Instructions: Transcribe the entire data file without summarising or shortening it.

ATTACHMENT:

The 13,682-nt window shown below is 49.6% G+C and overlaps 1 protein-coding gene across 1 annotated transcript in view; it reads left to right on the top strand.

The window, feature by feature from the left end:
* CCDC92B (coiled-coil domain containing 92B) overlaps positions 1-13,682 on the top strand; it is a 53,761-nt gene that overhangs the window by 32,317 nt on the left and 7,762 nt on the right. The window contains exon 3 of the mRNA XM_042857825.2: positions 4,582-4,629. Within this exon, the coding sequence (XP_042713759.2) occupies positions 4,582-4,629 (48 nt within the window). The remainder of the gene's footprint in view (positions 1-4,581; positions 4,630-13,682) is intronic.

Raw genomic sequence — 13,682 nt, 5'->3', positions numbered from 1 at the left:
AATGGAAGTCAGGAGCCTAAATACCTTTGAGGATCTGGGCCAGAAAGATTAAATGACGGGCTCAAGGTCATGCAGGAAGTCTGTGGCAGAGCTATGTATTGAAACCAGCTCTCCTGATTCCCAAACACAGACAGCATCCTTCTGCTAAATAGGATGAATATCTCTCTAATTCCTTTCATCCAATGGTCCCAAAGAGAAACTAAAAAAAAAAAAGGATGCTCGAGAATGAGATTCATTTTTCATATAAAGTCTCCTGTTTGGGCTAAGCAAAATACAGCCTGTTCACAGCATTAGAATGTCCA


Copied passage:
The 13,682-nt window shown below is 49.6% G+C and overlaps 1 protein-coding gene across 1 annotated transcript in view; it reads left to right on the top strand.

The window, feature by feature from the left end:
* CCDC92B (coiled-coil domain containing 92B) overlaps positions 1-13,682 on the top strand; it is a 53,761-nt gene that overhangs the window by 32,317 nt on the left and 7,762 nt on the right. The window contains exon 3 of the mRNA XM_042857825.2: positions 4,582-4,629. Within this exon, the coding sequence (XP_042713759.2) occupies positions 4,582-4,629 (48 nt within the window). The remainder of the gene's footprint in view (positions 1-4,581; positions 4,630-13,682) is intronic.

Raw genomic sequence — 13,682 nt, 5'->3', positions numbered from 1 at the left:
AATGGAAGTCAGGAGCCTAAATACCTTTGAGGATCTGGGCCAGAAAGATTAAATGACGGGCTCAAGGTCATGCAGGAAGTCTGTGGCAGAGCTATGTATTGAAACCAGCTCTCCTGATTCCCAAACACAGACAGCATCCTTCTGCTAAATAGGATGAATATCTCTCTAATTCCTTTCATCCAATGGTCCCAAAGAGAAACTAAAAAAAAAAAAGGATGCTCGAGAATGAGATTCATTTTTCATATAAAGTCTCCTGTTTGGGCTAAGCAAAATACAGCCTGTTCACAGCATTAGAATGTCCA